Putting a pause on the shingles virus until age 60
DEAR DR. ROACH: At what age do you recommend the shingles vaccine? I'm 56 and my doc is recommending it, but I've heard that people frequently have negative side effects. I'm doing everything I can to stay well and out of the doctor's office during coronavirus.
Would you recommend I wait until next year, when we've all (hopefully) been vaccinated against the coronavirus? If I need to do this now, I'd like to get it done before we add the flu to the mix. I honestly would prefer to wait until this time next year. -- S.C.
ANSWER: The new subunit shingles vaccine (Shingrix) may be given starting at age 50. There is no rush to get it for you. Shingles tends to be worse in older people, as the major complication of post-herpetic neuralgia is much more likely for people in their 70s and 80s than for those in their 50s and 60s. It lasts much longer in older people. You can certainly wait until you are 60.
Doctor's offices are doing all we can to keep our patients safe during the pandemic, but there is still a risk. I am not certain that a vaccine will be available in the next year. I would love to be proven wrong, but vaccine development and safety testing is a slow process. No vaccine has ever been developed in less than four years, and while many groups are working very hard, and some vaccines have completed phase 2 studies, the phase 3 studies that look at effectiveness are time-consuming. Any coronavirus vaccine must have convincing evidence of safety and effectiveness before it can be widely recommended, in my opinion.
DEAR DR. ROACH: Many years ago, I drove a friend to visit her husband in the hospital. He was 80 and had taken a fall in their yard (no broken bones). When we got there, he was sitting upright in bed, his legs extended with his ankles resting in the cushioned cuffs of a small machine that was about the size of a foot massager. As I remember it, the cushioned part rocked from side-to-side, lifting first one leg and then the other a few inches. The object was to keep the blood circulating in the legs.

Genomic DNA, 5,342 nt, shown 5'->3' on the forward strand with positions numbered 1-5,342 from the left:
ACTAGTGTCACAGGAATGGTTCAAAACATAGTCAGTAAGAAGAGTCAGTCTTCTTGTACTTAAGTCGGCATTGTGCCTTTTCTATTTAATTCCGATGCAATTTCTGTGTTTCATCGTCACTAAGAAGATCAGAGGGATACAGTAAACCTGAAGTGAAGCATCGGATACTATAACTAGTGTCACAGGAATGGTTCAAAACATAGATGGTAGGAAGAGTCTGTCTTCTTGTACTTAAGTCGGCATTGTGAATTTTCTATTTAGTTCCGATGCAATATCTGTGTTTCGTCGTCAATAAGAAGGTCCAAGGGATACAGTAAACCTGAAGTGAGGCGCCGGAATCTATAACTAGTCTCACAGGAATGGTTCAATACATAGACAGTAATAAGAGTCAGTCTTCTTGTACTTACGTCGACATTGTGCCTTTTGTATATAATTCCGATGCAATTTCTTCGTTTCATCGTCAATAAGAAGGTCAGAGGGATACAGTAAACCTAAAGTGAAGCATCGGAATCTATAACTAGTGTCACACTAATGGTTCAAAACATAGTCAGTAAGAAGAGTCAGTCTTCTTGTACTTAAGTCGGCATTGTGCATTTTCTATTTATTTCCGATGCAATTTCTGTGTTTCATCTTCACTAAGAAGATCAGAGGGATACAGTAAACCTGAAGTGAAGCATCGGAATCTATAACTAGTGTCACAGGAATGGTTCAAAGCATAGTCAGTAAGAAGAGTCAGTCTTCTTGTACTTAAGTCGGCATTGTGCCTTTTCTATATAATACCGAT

I am now 77 myself, with wonky knees, and I think I could use such a machine while resting my legs on an ottoman. I've searched online but cannot find one. What I did find was a similar machine that moves from side to side in a fishtailing motion. Am I misremembering what I saw? Would this machine have the same effect on circulation, or would the swishing movement exacerbate the osteoarthritis in my knees? -- S.G.
ANSWER: The intermittent pressure device you saw years ago is a way to try to prevent blood clots from forming in the legs, especially in people at high risk who are unable to walk. It is not as effective as medication. It is used in people who cannot tolerate an anticoagulant, such as people who have had a major bleed.
These devices do not help arterial circulation, nor would they help or hurt your knee.
Dr. Roach regrets that he is unable to answer individual letters, but will incorporate them in the column whenever possible. Readers may email questions to ToYourGoodHealth@med.cornell.edu or send mail to 628 Virginia Dr., Orlando, FL 32803.
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